Monday, January 09, 2012

Design Isn't a Fashion Show

Okay. Now your client or boss wants to see some design ideas for a project they have in mind. What do you show them? Well, if anything, it shouldn't be a set of final designs.

Choosing a design approach isn't like a fashion show. Here's what I mean. In the last post, I discussed how important it is to create a visual design plan based on a creative brief. This plan is a rough sketch that allows the client to select the best visual approach to answer the design brief objectives. When this is done well, the client should be able to choose an approach that is based on a set of objective criteria. Following, if needed, a copywriter should also be able to write text that works in conjunction with that visual approach and with the communication goals.

At this point it is now important for the designer to create a prototype of what the finished product will look like, and the client must give approval to go ahead with design production. A prototype can include a cover page and an inside page of a book, the cover of a brochure, or a home page and secondary page of a website. The client should be able to get a sense of how the design and copy are beginning to work together and the project is progressing.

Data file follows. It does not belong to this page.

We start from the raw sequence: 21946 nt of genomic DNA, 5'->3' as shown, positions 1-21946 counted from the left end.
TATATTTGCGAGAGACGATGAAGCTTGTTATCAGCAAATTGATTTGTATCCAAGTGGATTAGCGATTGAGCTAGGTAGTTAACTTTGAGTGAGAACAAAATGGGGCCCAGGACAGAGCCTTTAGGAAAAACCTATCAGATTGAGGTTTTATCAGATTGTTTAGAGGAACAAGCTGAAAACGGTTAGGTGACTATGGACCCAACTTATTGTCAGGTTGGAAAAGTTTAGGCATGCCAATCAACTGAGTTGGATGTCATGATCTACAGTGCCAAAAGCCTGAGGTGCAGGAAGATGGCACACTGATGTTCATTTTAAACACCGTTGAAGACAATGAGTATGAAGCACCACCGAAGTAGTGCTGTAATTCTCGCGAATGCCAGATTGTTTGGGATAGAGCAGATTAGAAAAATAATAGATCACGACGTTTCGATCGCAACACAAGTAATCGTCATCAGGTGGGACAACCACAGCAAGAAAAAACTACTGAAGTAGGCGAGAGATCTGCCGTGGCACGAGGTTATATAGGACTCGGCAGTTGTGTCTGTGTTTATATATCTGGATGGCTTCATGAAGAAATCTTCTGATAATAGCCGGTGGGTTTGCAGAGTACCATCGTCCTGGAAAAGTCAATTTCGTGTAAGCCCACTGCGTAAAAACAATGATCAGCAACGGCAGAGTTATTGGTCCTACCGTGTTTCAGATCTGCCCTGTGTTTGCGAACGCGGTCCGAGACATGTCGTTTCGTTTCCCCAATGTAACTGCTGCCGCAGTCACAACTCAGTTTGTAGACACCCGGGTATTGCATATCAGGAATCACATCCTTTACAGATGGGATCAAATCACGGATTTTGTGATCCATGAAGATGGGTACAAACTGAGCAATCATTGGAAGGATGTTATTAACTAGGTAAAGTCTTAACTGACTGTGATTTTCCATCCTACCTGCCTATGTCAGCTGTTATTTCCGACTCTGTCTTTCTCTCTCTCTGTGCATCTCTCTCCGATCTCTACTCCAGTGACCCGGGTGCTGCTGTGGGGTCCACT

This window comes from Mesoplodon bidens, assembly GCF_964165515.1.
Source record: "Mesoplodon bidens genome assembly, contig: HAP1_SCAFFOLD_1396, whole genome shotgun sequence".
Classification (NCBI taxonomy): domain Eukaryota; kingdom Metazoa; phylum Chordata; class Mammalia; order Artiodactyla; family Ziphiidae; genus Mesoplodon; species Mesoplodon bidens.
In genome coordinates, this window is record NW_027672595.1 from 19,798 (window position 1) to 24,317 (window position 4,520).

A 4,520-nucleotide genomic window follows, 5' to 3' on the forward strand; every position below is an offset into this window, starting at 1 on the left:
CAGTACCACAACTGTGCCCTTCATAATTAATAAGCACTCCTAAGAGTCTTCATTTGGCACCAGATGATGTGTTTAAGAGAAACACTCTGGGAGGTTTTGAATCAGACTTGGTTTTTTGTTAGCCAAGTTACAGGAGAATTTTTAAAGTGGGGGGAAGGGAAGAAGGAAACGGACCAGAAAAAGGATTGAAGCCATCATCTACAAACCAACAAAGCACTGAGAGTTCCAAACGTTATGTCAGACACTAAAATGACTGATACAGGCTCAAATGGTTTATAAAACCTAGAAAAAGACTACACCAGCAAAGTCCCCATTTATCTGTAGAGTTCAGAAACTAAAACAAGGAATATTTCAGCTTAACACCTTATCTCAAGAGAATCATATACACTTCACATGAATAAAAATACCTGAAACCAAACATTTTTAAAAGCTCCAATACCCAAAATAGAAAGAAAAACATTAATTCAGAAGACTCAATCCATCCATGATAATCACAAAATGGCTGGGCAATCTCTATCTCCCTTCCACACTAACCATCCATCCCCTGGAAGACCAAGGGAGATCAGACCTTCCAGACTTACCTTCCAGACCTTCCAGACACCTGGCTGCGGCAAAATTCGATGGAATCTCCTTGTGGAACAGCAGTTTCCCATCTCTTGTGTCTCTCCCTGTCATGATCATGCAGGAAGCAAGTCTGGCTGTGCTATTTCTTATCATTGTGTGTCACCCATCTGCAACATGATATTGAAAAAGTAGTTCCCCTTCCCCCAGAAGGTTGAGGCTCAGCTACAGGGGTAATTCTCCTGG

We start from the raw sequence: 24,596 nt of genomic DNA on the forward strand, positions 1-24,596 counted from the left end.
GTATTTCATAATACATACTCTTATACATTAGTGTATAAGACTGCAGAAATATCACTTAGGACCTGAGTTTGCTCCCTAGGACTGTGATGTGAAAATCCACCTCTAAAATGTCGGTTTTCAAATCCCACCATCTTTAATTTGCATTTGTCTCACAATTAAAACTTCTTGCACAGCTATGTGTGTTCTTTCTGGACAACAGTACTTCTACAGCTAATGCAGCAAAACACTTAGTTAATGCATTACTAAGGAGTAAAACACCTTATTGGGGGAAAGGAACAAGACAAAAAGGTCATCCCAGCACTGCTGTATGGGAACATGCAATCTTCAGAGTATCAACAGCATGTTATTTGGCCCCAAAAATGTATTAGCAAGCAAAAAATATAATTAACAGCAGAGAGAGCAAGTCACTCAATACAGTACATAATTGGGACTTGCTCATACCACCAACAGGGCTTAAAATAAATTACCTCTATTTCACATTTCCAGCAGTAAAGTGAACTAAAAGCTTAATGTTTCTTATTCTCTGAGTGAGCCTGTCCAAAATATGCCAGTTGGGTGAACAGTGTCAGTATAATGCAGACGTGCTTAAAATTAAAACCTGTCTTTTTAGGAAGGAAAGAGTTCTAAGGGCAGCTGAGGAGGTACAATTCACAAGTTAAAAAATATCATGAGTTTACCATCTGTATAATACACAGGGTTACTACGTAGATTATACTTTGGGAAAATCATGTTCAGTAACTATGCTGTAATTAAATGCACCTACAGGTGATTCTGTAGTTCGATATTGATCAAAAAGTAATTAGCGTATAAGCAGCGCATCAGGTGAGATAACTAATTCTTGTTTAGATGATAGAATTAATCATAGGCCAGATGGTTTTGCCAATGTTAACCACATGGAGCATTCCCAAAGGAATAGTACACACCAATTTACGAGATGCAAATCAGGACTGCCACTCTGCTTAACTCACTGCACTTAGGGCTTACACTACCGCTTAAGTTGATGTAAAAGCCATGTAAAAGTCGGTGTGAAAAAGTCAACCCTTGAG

This is unlike a fashion show, where various designs get a thumbs up or down based on the tastes of the client. And where the designer works endlessly on all sorts of design approaches with no idea whether it meets any communication goals. Although the tastes of the client may influence a decision, it shouldn't be the critical factor. Rather, how well it meets the objectives of the design brief, and stays true to the visual plan should be the main determiners of the design approach.

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